Secondly, there is the alleged poisoning of Yushchenko himself, which is currently under investigation. The face of the president remains shockingly scarred from dioxin intake. Yushchenko recently expressed his confidence that “everybody will be caught” and revealed that a “lot of new information” has been found (Daily Telegraph, July 1). His disclosure that the poison was traced to a Ukrainian laboratory was seen as a conciliatory move towards President Vladimir V. Putin, although Russia’s role in the affair has not been ruled out yet. However, some authors are skeptical that the truth will ever come to light if Russian authorities, as many believe, were involved. “There is a strong tendency to slow down the case and keep it from its logical end. There are different reasons for that, but the main thing is realization that it will be extremely difficult to prosecute murderers and ‘customers’ without spoiling Ukrainian-Russian relations for decades. That’s why it’s quite possible that people responsible for Yushchenko’s poisoning won’t be found and tried whatever administration is at power” (Ukrayinska Pravda, June 6). A similar view was expressed in The Economist: “The need to preserve civility may explain why the poisoning that debilitated Mr. Yushchenko during the election campaign, and scars him still, has not yet been publicly solved: some sort of Russian connection is widely assumed in Kiev” (June 16).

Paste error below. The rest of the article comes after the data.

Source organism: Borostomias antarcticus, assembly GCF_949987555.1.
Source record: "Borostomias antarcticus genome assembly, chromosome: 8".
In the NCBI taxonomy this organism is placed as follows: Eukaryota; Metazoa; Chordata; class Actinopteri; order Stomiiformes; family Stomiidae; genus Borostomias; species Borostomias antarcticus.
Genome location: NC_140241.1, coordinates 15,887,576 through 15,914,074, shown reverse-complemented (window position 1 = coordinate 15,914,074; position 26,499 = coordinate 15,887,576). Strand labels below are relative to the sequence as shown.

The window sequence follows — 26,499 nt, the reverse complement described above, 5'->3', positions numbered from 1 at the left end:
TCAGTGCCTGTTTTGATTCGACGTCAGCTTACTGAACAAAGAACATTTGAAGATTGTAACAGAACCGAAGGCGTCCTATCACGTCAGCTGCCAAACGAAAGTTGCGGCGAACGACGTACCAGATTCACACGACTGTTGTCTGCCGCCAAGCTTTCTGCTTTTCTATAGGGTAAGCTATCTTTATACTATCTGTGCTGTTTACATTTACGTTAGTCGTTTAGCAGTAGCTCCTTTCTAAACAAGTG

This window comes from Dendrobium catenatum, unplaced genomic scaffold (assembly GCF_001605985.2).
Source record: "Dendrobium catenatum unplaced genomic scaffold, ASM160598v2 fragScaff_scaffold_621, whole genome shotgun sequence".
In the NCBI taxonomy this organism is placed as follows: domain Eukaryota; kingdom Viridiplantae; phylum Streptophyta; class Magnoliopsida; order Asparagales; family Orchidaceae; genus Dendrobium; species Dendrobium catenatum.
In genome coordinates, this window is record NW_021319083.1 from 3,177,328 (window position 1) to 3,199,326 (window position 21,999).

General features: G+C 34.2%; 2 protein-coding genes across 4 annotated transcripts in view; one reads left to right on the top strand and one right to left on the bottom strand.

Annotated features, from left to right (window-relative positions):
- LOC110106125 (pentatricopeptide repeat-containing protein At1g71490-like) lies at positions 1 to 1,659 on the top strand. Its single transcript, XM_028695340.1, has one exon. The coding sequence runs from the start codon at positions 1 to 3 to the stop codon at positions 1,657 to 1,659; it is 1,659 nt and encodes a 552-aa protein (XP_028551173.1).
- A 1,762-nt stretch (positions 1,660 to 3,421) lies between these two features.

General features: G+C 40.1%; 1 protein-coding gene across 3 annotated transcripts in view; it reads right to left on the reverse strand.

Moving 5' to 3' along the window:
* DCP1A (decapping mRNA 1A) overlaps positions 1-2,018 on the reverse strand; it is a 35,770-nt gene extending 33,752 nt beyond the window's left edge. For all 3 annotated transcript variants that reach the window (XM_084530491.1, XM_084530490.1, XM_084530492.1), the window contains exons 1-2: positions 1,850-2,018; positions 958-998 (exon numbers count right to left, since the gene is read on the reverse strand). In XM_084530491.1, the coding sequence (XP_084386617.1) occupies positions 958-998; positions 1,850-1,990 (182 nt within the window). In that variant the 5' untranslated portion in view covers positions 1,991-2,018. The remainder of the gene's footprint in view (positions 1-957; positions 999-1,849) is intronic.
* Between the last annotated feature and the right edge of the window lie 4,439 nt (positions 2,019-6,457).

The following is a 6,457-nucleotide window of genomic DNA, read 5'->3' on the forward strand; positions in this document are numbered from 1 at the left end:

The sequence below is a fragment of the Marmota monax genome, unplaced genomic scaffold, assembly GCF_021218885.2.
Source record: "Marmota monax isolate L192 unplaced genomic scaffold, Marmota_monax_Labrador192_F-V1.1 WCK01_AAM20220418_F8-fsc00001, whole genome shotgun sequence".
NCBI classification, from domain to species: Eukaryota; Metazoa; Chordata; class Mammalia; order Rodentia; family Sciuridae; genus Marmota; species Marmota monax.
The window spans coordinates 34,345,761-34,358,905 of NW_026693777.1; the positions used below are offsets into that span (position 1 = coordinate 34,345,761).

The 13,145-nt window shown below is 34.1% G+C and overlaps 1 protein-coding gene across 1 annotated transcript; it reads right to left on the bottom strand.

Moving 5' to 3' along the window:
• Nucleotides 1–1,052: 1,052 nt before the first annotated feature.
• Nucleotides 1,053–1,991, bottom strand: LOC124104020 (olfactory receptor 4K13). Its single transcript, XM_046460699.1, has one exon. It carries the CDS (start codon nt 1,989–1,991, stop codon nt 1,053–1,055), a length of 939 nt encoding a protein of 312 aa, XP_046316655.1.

The two cases remain as crucial tests for the new leadership’s commitment to justice and the fight against corruption and crime in Ukraine.

Yushchenko has proven to be a survivor. He has given hope to Ukraine, which has finally embarked on a route that most East-Central European countries chose fifteen years ago. Ukraine’s minister of health recently expressed optimism about the president’s health and Ukraine’s future: “I would like to stress once again that the Viktor Yushchenko’s face will be recovering along with the renaissance of Ukraine. We are now witnessing these improvements — whether it is the Ukraine’s perception in the world, or the reaction to the foreign visits by the president; we also see it in the eyes of the Ukrainians which reflect the hope for the better future” (ForUm, June 3). The recovery has clearly started. One can only hope that it is speedy. Otherwise the Ukrainian electorate might turn against its present heroes.

View the Worldpress Desk’s profile for Zornitsa Stoyanova-Yerburgh.